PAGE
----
7. ^ Iris Berger, "Generations of struggle: Trade unions and the roots of feminism 1930–60"; in Women in South African History: They Remove Boulders and Cross Rivers, ed. Nomboniso Gasa; Cape Town: Human Sciences Research Council, 2007; p. 193.
  8. ^ Edward Webster, "Manufacturing Compromise: The Dynamics of Race and Class Among South African Shop Stewards in the 1990s"; in The Critical Study of Work: Labor, Technology, and Global Production, ed. Rick Baldoz, Charles Koeber, & Philip Kraft; Philadelphia: Temple University Press, 2001; p. 206.
  9. ^ Zwelinzima Vavi, "Many workers still face terrible treatment", speech given 3 May 2013, PoliticsWeb.
  10. ^ a b c John Battersby, "A Lifelong Fight for Labor Rights Prison and psychological torture did not deter Emma Mashinini in her 10-year struggle.", Christian Science Monitor, 9 September 1991.
  11. ^ Jonathan Cohen, "1967 Terrorism Act, No. 83 of 1967", South African History Online, c. 2012. Accessed 17 December 2013.
  12. ^ Dorothy Driver, "Truth, Reconciliation, Gender: the South African Truth and Reconciliation Commission and Black Women's Intellectual History", Australian Feminist Studies, 20(47), 2005. "Her Danish woman doctor's insistence that healing would come only if Mashinini could centre on herself re-instituted, for Mashinini, the trauma, torture, and dehumanisation of South African prison life, for it was alien to her conception of herself as familiar and communal, as a person by and through others."
  13. ^ Daniel Roux, "'I speak to you and I listen to the voice coming back': Recording solitary confinement in the apartheid prison", South African Journal of English Studies 22(1), 2005. "However, she finds the idea of talking about herself to a therapist almost abhorrent, and describes the clinic as 'yet another detention' (Mashinini 1989:91) where she is isolated and interrogated, (literally) in danger of losing her name (she is expected to register under a pseudonym in order to protect herself.)"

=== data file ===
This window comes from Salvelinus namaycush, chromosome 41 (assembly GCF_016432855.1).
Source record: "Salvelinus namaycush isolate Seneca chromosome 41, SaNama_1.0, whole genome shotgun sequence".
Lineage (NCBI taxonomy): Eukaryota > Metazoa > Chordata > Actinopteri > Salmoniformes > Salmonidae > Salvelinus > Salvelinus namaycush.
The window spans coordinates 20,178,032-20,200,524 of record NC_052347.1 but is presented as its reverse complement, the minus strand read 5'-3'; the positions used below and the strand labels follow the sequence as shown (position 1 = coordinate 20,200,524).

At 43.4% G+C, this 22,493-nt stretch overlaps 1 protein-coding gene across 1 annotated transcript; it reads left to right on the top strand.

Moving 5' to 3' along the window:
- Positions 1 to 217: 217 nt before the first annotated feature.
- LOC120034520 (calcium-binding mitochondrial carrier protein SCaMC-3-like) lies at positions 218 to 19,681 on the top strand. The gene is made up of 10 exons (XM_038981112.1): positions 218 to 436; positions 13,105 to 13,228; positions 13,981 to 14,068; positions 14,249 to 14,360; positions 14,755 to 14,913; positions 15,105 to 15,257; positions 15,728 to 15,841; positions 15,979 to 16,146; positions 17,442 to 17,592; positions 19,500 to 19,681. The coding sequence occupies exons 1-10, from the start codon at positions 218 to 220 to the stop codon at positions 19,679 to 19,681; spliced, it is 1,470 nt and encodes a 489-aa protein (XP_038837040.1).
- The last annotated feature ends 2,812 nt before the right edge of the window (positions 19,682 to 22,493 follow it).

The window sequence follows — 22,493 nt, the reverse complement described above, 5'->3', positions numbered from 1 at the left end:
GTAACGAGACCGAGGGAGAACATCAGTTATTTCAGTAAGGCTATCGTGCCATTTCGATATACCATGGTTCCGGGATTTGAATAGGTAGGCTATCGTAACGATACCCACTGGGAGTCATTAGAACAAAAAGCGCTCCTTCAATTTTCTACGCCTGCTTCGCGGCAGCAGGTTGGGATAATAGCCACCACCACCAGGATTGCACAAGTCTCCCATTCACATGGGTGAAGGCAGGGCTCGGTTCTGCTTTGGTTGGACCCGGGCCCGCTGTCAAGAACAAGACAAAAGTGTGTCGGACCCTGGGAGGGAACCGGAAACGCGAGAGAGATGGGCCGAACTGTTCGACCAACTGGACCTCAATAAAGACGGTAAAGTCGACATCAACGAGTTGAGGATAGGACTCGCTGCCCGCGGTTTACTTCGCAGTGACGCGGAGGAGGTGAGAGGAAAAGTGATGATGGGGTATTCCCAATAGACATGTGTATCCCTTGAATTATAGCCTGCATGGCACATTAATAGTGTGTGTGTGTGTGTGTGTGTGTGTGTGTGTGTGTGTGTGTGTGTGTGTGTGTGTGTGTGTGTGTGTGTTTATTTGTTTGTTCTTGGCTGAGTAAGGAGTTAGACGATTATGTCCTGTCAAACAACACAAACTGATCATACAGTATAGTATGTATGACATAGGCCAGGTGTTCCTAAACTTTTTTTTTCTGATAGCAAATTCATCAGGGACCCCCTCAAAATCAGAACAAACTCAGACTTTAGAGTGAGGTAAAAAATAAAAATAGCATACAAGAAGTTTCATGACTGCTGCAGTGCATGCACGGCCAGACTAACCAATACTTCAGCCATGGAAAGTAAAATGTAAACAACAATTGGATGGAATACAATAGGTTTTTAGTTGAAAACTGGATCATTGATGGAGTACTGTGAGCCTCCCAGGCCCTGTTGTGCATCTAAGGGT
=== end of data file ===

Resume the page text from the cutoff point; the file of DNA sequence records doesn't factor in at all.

14. ^ Malehoko Tshoaedi & Hlengiwe Hlela, "The marginalisation of women unionists during South Africa's democratic transition"; in Trade Unions and Democracy: Cosatu Workers' Political Attitudes in South Africa, ed. Sakhela Buhlungu; Cape Town: Human Sciences Research Council Press, 2006; p. 100.
  15. ^ Eugene Goddard, "Memory is power, and mandatory reading", BusinessDay, 8 August 2012.
  16. ^ Louise Cook, "South Africa: Court returns Vryburg land to deprived community", AllAfrica (Business Day), 10 June 1998.
  17. ^ Emmanuel Olukayode Ogunsalu, "The Political Economy of Land Reform in South Africa and Zimbabwe: A Comparative Study", PhD dissertation for Howard University, May 2001.
  18. ^ ”South Africa; Land Restitution Going at Snail's Pace”, Africa News (Business Day), 11 January 2002. Accessed 17 December 2013 via Lexis Academic.
  19. ^ Cherryl Walker, Landmarked: Land Claims and Land Restitution in South Africa; Athens, Ohio: Ohio University Press, 2008; p. 9.
  20. ^ "Legendary trade unionist Emma Mashinini dies, aged 87". eNews Channel Africa. 10 July 2017. Retrieved 10 July 2017. 

News articles

  • Lelyveld, Joseph (28 November 1981). "14 Unionists Seized by South Africans". The New York Times. p. 7. 
  • Suzanne Daley, "Apartheid's Dispossessed Seek Restitution", New York Times, 25 June 1996.
  • "Land Claims Court to Hear First Gauteng Case", Mail & Guardian, 5 October 1998.

Further reading

  • Kgame, Yvonne (10 October 2012). "Emma Mashinini: A remarkable life story". Infinite Grace – Infinite Grace. Retrieved 15 December 2013. 
  • "Emma Mashini". Who's Who SA. Retrieved 15 December 2013. 
  • Yolande, Du Preez (27 September 2012). "Emma Mashinini to receive honorary doctorate". Unisa Online – News & media. Retrieved 15 December 2013. 
  • "Dr Emma Mashinini: Education will never burn out". Unisa Online – News & media. 1 October 2012. Retrieved 15 December 2013. 
  • Sherry, Shannon (24 October 2012). "Emma Mashinini – Where are they now?". Financial Mail. Retrieved 15 December 2013. 
  • M. Bahati Kuumba, "You've Struck A Rock: Comparing Gender, Social Movements, and Transformation in the United States and South Africa", Gender and Society 16(4), August 2002.
  • Richard Pithouse, "The Enduring Horror of South Africa", South African Civil Society Information Service (SACSIS), 12 September 2012.

External links

  • Naidoo, Jay (13 August 2012). "Video series – Great women of SA: Emma Mashinini (I)". Daily Maverick. Retrieved 15 December 2013. 
  • Full video on YouTube of Emma Mashinini speaking about her life, Afravision, March 2011.